Wednesday, November 19, 2008

Window on Eurasia: Noose Tightens Around Ingushetia’s Zyazikov Figuratively and Literally

Paul Goble

Kuressaare, November 19 – Murat Zyazikov, the disgraced former president of Ingushetia, late last night attempted to commit suicide last night after learning that the republic’s Supreme Court ruled that the death of opposition figure Magomed Yevloyev should be classified as a murder rather than an accidental killing.
Zyazikov, who most Ingush opposition figures and outside human rights observers believe was behind the August 31 murder, tried to kill himself by hanging, but his relatives discovered him before his heart stopped beating and took him to a local hospital where his condition is at this point unknown.
By taking this action, the editors of the independent internet portal that the former Ingush president tried so hard to shut down said, Zyazikov apparently had decided to take “this easy way out from responsibility for what he did [not only in the Yevloyev case but] to the people and the republic” (
Both the court’s decision and Zyazikov’s suicide attempt are likely to have serious consequences in Ingushetia, in other non-Russian republics of the North Caucasus and more generally, and in the Byzantine games now being played out between Russian President Dmitry Medvedev and Prime Minister Vladimir Putin (
In Ingushetia, the opposition, which includes much of the population, will view the court’s decision as a great victory and see Zyazikov’s attempt as confirmation of their view that he ordered the killing of Yevloyev, rather than the latter’s death being the result of “an accident,” as Zyazikov and his supporters, including in Moscow, always have.
As a result, they are likely to be encouraged to push even harder for the restoration of the constitutional order in Ingushetia, moves that could in the long run bring stability to that hot spot but ones that in the short term are likely to exacerbate the situation there after the brief respite brought on by Medvedev’s replacement of Zyazikov with Yunus-Bek Yevkurov.
Elsewhere in non-Russian republics and in predominantly ethnic Russian regions as well, these events are also likely to find an echo, with opposition groups likely to decide that they too can force out unpopular leaders who have engaged in illegal actions, albeit in most cases ones far less serious than those in which Zyazikov almost certainly was implicated.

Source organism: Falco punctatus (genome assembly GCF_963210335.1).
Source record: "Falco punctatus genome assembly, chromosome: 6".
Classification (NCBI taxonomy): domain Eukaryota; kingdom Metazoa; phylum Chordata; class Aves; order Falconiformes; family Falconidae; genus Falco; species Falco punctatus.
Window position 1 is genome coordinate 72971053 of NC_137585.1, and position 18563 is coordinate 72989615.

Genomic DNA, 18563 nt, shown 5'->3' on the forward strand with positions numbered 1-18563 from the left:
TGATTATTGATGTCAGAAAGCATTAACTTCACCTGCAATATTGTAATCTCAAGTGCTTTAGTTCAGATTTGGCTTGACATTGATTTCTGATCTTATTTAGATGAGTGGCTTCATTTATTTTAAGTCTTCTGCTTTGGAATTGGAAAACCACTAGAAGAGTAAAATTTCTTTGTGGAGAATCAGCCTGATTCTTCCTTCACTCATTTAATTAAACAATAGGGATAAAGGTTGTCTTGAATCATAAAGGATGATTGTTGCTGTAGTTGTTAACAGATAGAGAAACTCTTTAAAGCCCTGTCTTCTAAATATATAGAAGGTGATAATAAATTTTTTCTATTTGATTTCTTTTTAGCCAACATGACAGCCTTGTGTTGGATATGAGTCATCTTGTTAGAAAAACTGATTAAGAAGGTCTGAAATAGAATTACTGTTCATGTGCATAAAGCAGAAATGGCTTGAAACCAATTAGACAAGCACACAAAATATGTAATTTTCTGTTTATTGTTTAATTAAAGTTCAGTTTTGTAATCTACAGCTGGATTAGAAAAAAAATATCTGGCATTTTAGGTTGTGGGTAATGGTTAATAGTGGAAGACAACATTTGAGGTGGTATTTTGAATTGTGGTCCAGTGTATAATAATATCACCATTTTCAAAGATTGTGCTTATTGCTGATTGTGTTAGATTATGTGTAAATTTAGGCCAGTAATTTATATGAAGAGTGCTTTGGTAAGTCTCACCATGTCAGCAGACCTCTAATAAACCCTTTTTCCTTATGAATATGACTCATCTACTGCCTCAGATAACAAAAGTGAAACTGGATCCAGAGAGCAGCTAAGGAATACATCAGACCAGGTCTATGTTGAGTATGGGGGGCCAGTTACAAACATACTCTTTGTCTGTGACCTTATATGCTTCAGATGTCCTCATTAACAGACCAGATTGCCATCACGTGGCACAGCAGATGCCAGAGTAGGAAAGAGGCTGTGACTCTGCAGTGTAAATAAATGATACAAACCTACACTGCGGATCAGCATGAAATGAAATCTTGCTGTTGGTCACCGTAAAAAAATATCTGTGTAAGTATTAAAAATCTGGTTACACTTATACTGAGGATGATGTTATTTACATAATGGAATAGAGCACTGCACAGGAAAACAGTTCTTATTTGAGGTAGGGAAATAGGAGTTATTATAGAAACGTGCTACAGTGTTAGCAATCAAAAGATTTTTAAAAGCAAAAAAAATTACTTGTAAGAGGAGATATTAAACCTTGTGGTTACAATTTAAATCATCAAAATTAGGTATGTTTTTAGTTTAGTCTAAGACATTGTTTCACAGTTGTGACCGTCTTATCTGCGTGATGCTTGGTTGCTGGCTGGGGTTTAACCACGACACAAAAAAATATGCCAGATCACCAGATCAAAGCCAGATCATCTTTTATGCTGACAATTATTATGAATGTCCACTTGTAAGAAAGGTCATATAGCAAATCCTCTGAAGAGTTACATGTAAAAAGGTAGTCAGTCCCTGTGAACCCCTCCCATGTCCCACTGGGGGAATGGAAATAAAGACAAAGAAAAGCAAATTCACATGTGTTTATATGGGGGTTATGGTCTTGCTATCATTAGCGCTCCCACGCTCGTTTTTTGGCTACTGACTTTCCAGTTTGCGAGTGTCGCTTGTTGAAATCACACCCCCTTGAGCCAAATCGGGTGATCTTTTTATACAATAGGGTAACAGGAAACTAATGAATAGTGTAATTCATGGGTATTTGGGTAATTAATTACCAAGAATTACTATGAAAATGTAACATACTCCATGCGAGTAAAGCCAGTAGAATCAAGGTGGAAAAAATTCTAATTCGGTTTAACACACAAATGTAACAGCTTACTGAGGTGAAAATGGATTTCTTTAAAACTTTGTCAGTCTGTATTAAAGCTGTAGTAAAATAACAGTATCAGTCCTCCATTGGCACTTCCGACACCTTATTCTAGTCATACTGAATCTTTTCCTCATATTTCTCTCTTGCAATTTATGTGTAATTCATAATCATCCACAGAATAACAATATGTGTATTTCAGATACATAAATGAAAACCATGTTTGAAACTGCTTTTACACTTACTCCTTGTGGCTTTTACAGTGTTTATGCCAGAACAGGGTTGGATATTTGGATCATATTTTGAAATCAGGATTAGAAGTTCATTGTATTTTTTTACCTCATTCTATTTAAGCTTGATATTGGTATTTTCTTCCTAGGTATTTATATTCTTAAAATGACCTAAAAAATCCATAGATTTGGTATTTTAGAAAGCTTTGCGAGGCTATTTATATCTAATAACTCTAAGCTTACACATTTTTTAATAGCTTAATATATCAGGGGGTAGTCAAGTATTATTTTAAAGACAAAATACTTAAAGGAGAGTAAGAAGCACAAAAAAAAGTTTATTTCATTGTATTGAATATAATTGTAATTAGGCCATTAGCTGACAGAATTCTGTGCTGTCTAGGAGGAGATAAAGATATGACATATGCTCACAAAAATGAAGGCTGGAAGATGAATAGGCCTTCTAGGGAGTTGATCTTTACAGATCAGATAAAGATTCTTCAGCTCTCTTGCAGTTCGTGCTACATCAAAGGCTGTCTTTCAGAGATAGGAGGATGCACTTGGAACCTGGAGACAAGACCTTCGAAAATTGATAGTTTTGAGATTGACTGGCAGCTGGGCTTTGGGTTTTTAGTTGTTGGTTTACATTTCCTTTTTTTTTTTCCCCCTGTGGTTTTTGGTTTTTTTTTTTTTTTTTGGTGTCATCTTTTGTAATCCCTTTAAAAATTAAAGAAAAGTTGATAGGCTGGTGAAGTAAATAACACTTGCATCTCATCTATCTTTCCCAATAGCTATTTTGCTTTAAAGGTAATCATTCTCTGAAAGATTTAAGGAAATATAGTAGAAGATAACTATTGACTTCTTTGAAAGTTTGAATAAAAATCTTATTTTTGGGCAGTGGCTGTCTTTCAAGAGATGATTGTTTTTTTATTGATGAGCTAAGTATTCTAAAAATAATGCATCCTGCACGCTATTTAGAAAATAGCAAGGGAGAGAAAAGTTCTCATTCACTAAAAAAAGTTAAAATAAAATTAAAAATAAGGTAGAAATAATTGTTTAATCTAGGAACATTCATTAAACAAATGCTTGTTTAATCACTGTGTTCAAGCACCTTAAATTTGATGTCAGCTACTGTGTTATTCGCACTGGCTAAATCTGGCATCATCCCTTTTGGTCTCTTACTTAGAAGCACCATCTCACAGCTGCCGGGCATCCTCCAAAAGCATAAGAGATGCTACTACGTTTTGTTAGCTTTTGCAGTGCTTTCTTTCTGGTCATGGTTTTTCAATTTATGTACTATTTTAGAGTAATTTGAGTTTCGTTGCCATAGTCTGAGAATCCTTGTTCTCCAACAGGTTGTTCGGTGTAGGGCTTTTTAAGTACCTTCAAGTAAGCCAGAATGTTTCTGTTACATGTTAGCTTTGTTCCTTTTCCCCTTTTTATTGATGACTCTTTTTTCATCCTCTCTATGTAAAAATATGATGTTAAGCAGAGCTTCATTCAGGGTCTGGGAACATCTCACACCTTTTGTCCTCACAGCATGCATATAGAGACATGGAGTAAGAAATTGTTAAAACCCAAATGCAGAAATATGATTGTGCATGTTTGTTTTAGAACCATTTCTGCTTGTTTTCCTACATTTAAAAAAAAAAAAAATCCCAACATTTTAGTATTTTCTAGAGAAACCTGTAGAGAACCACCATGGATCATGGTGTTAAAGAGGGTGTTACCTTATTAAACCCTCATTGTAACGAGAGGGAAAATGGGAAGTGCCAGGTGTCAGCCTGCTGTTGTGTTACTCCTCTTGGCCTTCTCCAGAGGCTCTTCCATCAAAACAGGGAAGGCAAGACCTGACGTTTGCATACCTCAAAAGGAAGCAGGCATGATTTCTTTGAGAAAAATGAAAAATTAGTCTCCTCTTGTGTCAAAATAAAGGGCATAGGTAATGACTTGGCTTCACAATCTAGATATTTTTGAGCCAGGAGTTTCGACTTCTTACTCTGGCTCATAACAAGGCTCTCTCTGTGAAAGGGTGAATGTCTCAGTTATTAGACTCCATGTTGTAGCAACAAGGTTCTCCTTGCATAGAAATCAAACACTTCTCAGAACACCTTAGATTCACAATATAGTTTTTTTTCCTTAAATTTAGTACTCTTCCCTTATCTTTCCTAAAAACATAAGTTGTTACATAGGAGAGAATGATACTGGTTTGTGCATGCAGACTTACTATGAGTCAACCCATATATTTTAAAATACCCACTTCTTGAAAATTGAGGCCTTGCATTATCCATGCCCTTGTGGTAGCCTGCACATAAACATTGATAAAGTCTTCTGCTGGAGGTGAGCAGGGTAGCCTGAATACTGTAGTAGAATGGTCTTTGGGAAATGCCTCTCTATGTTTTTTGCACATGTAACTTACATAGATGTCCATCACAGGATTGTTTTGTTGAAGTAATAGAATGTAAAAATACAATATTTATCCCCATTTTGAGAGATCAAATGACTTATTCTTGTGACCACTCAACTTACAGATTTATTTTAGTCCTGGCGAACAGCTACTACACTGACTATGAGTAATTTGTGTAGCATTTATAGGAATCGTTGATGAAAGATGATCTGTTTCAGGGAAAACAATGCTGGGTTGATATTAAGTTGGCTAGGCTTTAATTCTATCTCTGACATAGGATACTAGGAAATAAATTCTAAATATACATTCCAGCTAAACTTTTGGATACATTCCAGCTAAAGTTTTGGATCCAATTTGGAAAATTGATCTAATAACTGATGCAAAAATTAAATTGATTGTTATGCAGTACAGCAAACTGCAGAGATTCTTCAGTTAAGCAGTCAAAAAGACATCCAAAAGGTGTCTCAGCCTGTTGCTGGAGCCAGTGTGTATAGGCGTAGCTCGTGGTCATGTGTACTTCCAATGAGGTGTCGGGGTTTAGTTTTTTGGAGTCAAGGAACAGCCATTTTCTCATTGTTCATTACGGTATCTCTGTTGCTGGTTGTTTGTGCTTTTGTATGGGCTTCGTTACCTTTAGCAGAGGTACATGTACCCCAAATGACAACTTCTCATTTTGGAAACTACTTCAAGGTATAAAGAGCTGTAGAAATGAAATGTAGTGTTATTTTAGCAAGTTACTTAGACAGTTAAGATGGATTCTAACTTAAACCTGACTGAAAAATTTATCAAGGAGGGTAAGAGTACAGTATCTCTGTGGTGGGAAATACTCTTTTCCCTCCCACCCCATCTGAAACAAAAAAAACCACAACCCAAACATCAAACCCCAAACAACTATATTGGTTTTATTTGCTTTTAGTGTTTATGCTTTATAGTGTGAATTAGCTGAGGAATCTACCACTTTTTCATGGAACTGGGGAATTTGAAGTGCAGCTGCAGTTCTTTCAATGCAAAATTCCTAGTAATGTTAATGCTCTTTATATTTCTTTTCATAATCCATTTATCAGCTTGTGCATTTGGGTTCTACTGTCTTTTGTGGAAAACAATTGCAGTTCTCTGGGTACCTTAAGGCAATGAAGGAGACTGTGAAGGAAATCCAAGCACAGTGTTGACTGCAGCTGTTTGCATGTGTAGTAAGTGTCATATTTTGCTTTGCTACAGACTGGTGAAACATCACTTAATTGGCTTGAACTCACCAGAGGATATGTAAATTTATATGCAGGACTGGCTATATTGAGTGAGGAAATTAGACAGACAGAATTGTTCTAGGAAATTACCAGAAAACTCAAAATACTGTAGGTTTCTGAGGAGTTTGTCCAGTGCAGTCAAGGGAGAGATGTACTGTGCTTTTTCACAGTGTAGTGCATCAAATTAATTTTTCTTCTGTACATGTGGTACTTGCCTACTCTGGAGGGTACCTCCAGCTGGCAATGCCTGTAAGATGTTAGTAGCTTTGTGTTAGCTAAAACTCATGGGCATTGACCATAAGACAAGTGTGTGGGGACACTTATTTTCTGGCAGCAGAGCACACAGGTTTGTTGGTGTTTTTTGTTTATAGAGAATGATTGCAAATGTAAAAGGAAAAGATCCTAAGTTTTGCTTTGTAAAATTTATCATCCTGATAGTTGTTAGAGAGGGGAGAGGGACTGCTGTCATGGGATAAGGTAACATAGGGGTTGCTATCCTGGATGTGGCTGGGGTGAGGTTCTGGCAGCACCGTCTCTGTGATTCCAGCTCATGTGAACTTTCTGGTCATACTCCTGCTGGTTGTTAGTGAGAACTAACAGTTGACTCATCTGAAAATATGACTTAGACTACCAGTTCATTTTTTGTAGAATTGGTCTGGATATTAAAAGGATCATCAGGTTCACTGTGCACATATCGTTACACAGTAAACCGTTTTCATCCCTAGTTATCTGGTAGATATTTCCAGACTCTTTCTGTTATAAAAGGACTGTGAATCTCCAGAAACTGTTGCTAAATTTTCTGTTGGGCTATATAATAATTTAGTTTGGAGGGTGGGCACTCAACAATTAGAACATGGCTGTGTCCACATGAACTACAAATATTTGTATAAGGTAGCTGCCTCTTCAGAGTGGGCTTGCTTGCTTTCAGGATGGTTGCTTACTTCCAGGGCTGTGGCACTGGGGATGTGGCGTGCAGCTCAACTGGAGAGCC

And in Moscow, these two events seem certain to have an impact on the back and forth between Medvedev and Putin at the level of policy if not of power. The court’s decision and Zyazikov’s action likely will reinforce the contrasting views of the two over how to control the regions and what to do with recalcitrant regional leaders.
As President, Putin gave regional leaders enormous freedom to run their own territories as long as they expressed unqualified loyalty to the Kremlin – something for which Zyazikov was noted -- and he backed them to the hilt when they faced any expressions of popular anger, lest a failure to do so encourage people to press the government at all levels for change.
At the rhetorical level at least, his successor Medvedev has stressed the importance of law and procedure, and he was willing as Putin generally was not to fire people like Zyazikov who not only had acted in grossly illegal ways but drove the populations in their region to organize against them.
The two leaders are thus likely to draw very different conclusions from what has just happened. Putin is likely to be reinforced in his view that dismissing regional leaders for unpopularity or malfeasance is potentially dangerous unless they leave Moscow with no choice by failing to show deference to it (
But Medvedev may view what has just happened as an indication of the dangers that arise which Moscow gives as much leeway as it did to Zyazikov, especially if their actions lead to massive public protests against them, regardless of how “loyal” they profess themselves to be to Moscow (
The outcome of this behind-the-scenes debate of these two will determine what the rules of the game are likely to be not only for Moscow and regional leaders but for the Russian and non-Russian peoples who are seeking ways to defend and advance their interests in what is an increasingly authoritarian and closed political system.

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